“Month later, I’m like, ‘My man, where’s my bag?’ He’s like. ‘Oh my god, I completely forgot about that,’ ” Gortat recalled with a laugh. When Porter finally returned the bag, Gortat jokingly said, “I didn’t tell you you could keep it.”
For those anxious to see Porter on an NBA floor, the extended delay to his career might also be drawing to an end. Porter doesn’t want to make any firm commitments to a return date, but the all-American from Georgetown is drawing closer to making his long-awaited season debut after being sidelined for nearly three months with a strained right hip flexor.
“I feel like it’ll be soon,” Porter said.
After Porter completed his second full practice of the season Wednesday, Coach Randy Wittman said he would like to see how Porter’s body responds to another hard, full-court practice before deciding on his availability Friday against the Milwaukee Bucks.
“I liked what I saw. At the end, he got winded. But that’s going to be expected,” Wittman said. “It’s kind of a feel. Obviously, he’s not going to come in and play 30 minutes. We’re going to ease him in and see where he is from his minutes on the floor, conditioning and stuff, and use that as guidance.”
The Wizards (9-9) practiced for nearly two hours, but Wittman held back his starters and let his reserves scrimmage most of the time, getting some much-needed competitive repetitions. Porter moved around without any complications and even stood out offensively, according to observers who were impressed by the accuracy of his jumper.
“I did miss. But I tried to make the majority of my shots,” Porter said. “I feel good for the first time, just going up and down. I don’t know about [playing] Friday, but I feel like I’m getting more in shape. I’m better aware with the plays. Right now, I’m building up my confidence back.”
Porter could provide a boost to the Wizards’ struggling bench, but the team is not desperate to rush back the wiry 6-foot-9 swingman after it won seven of the past nine games and moved up to third in the Eastern Conference in his absence. He also plays small forward, a position that is currently occupied by two of the team’s more productive veteran players in Trevor Ariza and Martell Webster.
Unlike John Wall and to a lesser extent Bradley Beal, Porter is a rare top-three pick who didn’t arrive with the expectations of having to rescue the franchise.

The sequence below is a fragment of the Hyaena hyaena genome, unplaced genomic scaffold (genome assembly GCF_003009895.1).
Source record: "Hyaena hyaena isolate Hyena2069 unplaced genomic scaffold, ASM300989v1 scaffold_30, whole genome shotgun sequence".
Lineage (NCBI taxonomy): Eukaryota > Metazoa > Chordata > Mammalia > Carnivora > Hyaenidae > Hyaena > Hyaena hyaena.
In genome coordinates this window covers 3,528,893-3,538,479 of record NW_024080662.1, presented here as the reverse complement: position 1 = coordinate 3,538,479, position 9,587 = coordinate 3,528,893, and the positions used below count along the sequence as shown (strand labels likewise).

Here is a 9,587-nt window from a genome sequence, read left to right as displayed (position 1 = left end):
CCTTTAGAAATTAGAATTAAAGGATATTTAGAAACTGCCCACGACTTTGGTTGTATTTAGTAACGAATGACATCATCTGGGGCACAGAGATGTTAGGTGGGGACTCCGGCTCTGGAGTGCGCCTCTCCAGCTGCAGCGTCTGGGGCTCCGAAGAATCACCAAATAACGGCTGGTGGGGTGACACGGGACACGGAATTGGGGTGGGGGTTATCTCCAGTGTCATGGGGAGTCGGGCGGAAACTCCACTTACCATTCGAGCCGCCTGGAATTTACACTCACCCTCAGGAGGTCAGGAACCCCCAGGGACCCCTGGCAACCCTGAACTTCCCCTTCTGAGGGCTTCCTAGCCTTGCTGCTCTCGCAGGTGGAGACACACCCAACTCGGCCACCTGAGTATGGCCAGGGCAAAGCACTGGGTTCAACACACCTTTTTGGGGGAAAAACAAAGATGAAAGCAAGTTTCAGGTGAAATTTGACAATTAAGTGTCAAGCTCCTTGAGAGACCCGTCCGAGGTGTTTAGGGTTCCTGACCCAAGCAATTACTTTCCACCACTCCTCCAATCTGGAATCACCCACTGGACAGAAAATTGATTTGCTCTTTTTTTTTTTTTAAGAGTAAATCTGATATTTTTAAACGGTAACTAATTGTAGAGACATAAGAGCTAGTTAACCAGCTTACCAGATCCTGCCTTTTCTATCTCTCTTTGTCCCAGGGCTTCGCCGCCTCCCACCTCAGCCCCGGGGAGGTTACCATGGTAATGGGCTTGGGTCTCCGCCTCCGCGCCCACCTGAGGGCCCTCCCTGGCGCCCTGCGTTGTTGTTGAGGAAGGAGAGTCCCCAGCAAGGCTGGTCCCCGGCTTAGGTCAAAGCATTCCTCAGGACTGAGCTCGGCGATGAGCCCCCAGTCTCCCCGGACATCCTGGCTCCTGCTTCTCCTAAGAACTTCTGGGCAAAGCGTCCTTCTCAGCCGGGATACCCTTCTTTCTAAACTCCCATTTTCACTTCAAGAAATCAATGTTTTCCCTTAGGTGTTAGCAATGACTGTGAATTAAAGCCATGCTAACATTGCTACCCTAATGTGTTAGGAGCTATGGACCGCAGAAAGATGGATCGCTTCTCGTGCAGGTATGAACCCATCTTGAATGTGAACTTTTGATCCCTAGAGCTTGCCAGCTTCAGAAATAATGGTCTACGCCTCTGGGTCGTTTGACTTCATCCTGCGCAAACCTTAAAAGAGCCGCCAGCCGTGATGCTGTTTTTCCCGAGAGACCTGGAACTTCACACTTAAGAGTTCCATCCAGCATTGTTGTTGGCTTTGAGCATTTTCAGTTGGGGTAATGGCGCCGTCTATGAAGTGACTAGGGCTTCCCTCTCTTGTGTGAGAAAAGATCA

“No pressure at all,” Porter said. “I’m not going to come in and change anything. We’re going to come in and help keep the team winning and keep playing together. That’s all.”
Wittman certainly doesn’t want to place too much responsibility on Porter right away. Porter got hurt during summer league and started practicing last week, so Wittman is still learning his strengths and weaknesses.
“He’s a nice kid off the floor. Does he have that killer? I don’t know yet,” Wittman said. “I like what I’ve seen. . . .
“I’m sure it helps knowing that he can be eased in and it should be. I want him to feel that way. There is no pressure on him,” Wittman said. “He just needs to get out there. I guarantee you, that first game, he’s going to go home and go ‘Holy . . . I didn’t realize it was going to be like this.’ You can’t monitor it on the practice floor, only through the experience of playing against these great players night in and night out. The sooner we can get him accustomed to that, the better.”
Webster marveled at how dedicated Porter has been heeding to trainers and staying diligent, arriving early and leaving late. He has also advised Porter to take his time with his recovery. “He’s been painfully patient,” Webster said. “He feels like he needs to get out there and show the reason why he was picked No. 3. But he’s had great poise. The most important thing for him right now is to get his endurance up.”
Gortat is excited about possibly seeing Porter on the floor. “He can be the joker card in the coach’s sleeve. He might be the guy to come here and help us win games, especially off the bench,” Gortat said.
“As long as he can stay healthy. I’m laughing at him now, because his calf is the size of my wrists. Seriously, he’s got to put on some weight. He might get destroyed out there. He’s so small. But he’s a talented kid. He’s a good kid. He’s got a bright future.”